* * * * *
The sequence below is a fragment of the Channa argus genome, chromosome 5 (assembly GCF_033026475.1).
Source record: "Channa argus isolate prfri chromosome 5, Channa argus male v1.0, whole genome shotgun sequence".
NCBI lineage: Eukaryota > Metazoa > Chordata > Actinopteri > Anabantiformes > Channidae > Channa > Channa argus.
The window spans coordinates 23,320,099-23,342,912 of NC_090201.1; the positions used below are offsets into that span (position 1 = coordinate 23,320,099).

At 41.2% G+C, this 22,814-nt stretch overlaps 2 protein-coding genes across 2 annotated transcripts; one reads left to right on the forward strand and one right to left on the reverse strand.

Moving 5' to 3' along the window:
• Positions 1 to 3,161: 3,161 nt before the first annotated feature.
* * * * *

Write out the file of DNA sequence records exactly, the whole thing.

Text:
The sequence below is a fragment of the Channa argus genome, chromosome 5 (assembly GCF_033026475.1).
Source record: "Channa argus isolate prfri chromosome 5, Channa argus male v1.0, whole genome shotgun sequence".
NCBI lineage: Eukaryota > Metazoa > Chordata > Actinopteri > Anabantiformes > Channidae > Channa > Channa argus.
The window spans coordinates 23,320,099-23,342,912 of NC_090201.1; the positions used below are offsets into that span (position 1 = coordinate 23,320,099).

At 41.2% G+C, this 22,814-nt stretch overlaps 2 protein-coding genes across 2 annotated transcripts; one reads left to right on the forward strand and one right to left on the reverse strand.

Moving 5' to 3' along the window:
• Positions 1 to 3,161: 3,161 nt before the first annotated feature.